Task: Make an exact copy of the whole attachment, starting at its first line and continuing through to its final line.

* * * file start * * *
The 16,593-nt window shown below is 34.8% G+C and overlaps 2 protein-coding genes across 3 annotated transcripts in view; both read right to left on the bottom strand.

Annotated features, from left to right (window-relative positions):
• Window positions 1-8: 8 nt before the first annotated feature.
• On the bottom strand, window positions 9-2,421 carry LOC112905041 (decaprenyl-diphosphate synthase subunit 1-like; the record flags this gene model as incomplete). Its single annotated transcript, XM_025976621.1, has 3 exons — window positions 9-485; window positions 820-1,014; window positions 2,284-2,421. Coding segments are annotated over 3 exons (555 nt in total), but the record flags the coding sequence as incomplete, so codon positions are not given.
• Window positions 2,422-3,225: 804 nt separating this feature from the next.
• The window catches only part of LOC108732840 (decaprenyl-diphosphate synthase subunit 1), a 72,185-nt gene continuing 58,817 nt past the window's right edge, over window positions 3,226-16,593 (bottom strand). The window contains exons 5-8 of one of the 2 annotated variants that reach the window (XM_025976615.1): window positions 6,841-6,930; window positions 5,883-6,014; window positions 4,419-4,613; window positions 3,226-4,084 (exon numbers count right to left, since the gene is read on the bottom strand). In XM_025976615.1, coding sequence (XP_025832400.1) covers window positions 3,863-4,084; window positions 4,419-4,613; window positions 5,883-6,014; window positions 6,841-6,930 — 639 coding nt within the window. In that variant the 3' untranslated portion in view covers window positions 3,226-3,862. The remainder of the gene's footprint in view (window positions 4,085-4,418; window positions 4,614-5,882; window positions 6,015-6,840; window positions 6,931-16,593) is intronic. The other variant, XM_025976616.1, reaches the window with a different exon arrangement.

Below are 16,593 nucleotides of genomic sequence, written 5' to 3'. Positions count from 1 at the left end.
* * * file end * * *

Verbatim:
The 16,593-nt window shown below is 34.8% G+C and overlaps 2 protein-coding genes across 3 annotated transcripts in view; both read right to left on the bottom strand.

Annotated features, from left to right (window-relative positions):
• Window positions 1-8: 8 nt before the first annotated feature.
• On the bottom strand, window positions 9-2,421 carry LOC112905041 (decaprenyl-diphosphate synthase subunit 1-like; the record flags this gene model as incomplete). Its single annotated transcript, XM_025976621.1, has 3 exons — window positions 9-485; window positions 820-1,014; window positions 2,284-2,421. Coding segments are annotated over 3 exons (555 nt in total), but the record flags the coding sequence as incomplete, so codon positions are not given.
• Window positions 2,422-3,225: 804 nt separating this feature from the next.
• The window catches only part of LOC108732840 (decaprenyl-diphosphate synthase subunit 1), a 72,185-nt gene continuing 58,817 nt past the window's right edge, over window positions 3,226-16,593 (bottom strand). The window contains exons 5-8 of one of the 2 annotated variants that reach the window (XM_025976615.1): window positions 6,841-6,930; window positions 5,883-6,014; window positions 4,419-4,613; window positions 3,226-4,084 (exon numbers count right to left, since the gene is read on the bottom strand). In XM_025976615.1, coding sequence (XP_025832400.1) covers window positions 3,863-4,084; window positions 4,419-4,613; window positions 5,883-6,014; window positions 6,841-6,930 — 639 coding nt within the window. In that variant the 3' untranslated portion in view covers window positions 3,226-3,862. The remainder of the gene's footprint in view (window positions 4,085-4,418; window positions 4,614-5,882; window positions 6,015-6,840; window positions 6,931-16,593) is intronic. The other variant, XM_025976616.1, reaches the window with a different exon arrangement.

Below are 16,593 nucleotides of genomic sequence, written 5' to 3'. Positions count from 1 at the left end.